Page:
Shimano's RX8 shoes are the best of both worlds

Shimano's RX8 shoes are the best of both worlds

Have you ever wanted a shoe that provides the same feel and power transfer as a road shoe, but is a little more versatile if you want or need to get off the bike? That shoe is the RX8, Shimano’s first gravel racing shoe and, quite possibly, one shoe that can do everything.

If you’re totally wedded to three-bolt cleats, then you wont be able to ride the RX8 with SPD-SL road pedals, but if you’re open to some SPD action – or just like the idea of a road ride with the possibility of getting lost and needing to walk a little – then the RX8s wont let you down on that Sunday morning club ride. Sure, they’re not quite as stiff as the road-specific S-PHyre RC902 but chances are that the majority of us wouldn’t be able to tell the difference as we, frankly, just don’t have enough watts in our legs for it to matter.

The bonus, of course, of opting for these bad boys is that they’re made for off-road riding, meaning there’s enough grip on the bottom that if you choose the wrong trail and end up needed to walk, you wont be slipping and sliding around like Bambi on ice. The tread isn’t as aggressive as the Michelin sole on the S-Phyre XC9 cross country race shoe and there aren’t additional mounts for spikes, either, but if you’re going somewhere that gnarly then you’re better off in a dedicated MTB shoe anyway.

The point is this: with the RX8, Shimano haven’t just taken a road shoe and chucked some tread on the bottom, nor have they taken an MTB shoe and made it a bit lighter, they’ve genuinely thought about the challenges gravel riding presents and constructed a shoe that is tailored to meet those demands while also being light and comfortable. And good-looking, very, very good-looking. From the classy black colourway through the more eye-catching silver and right up to the fantastically out-there ‘Cactus Berry’ livery, these are shoes that’ll grab attention wherever you ride.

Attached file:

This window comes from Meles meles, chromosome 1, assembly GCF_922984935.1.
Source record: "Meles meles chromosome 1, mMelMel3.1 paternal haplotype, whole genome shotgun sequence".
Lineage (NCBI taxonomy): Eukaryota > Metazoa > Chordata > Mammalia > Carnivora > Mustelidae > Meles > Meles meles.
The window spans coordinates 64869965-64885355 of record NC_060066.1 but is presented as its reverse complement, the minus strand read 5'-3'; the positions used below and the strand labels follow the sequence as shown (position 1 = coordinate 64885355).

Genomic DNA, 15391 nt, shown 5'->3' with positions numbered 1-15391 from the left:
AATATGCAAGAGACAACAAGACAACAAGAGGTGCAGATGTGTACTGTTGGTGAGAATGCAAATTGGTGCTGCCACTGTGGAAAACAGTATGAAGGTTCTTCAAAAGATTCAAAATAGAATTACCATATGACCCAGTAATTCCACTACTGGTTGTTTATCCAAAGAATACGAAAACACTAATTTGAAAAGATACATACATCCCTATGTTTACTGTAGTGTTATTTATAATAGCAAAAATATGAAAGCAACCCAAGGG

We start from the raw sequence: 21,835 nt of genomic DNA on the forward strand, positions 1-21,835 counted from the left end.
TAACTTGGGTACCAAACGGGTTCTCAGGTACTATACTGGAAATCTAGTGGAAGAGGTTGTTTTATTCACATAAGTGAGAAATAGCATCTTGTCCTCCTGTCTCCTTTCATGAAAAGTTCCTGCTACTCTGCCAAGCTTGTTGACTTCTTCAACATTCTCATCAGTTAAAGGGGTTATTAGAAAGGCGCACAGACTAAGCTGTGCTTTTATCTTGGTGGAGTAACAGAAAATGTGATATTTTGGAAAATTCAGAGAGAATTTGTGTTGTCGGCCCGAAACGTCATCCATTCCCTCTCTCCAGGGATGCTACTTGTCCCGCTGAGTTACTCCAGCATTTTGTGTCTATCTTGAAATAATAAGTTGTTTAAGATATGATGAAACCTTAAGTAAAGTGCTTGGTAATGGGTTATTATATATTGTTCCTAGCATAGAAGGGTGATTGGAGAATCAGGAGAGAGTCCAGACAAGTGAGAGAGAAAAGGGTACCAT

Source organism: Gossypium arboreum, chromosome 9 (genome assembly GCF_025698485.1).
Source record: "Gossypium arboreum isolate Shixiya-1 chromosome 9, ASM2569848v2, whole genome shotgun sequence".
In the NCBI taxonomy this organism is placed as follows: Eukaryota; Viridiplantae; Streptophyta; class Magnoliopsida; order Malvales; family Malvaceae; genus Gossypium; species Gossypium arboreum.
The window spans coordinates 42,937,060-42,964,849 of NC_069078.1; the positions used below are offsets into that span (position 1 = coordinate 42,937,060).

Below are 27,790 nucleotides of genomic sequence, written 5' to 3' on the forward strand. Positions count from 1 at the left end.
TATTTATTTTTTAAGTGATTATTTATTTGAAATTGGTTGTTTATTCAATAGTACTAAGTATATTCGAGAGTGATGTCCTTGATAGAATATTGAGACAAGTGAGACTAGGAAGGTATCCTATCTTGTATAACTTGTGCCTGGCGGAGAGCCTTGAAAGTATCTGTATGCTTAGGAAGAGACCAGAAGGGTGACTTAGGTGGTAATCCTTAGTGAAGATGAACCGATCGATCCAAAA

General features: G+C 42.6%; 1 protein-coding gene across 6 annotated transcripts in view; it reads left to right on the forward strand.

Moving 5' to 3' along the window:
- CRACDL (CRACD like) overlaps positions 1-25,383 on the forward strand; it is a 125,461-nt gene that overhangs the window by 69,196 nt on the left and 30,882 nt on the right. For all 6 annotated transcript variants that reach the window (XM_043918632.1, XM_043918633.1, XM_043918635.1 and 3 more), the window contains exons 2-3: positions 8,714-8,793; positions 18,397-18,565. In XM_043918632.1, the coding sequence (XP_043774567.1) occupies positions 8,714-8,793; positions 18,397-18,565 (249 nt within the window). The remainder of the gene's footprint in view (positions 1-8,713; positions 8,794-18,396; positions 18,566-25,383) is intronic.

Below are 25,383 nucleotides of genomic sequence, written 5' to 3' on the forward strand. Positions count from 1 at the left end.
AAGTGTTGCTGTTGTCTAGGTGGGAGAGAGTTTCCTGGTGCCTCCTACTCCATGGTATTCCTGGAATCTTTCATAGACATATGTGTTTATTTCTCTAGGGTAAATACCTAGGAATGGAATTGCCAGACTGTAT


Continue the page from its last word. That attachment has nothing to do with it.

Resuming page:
If you want the boring details, the RX8 shoes use a stiff and light carbon composite sole covered with tough, abrasion-resistant TPU lugs to give you a balance between being lightweight and actually capable off the bike. The uppers are synthetic leather and mesh, and the upper pattern has been designed to provide plenty of holding power but also give you a comfortable and secure closure.

Retention itself is managed by the tried-and-tested BOA IP1 dial, and BOA (or own-brand derivatives) are pretty much the closure system of choice for all high-end bike shoes these days, other than a few stylised ones that choose laces. The shape is Shimano’s Dynalast, and the insoles come with a couple of sets of adaptable arch pads so you can choose the level of support you need. Manufacturer claimed weight is 265g per shoe for a 42, and we weighed the set we have here in a 44 and they came out at 295g for the left and 289g for the right – still very light.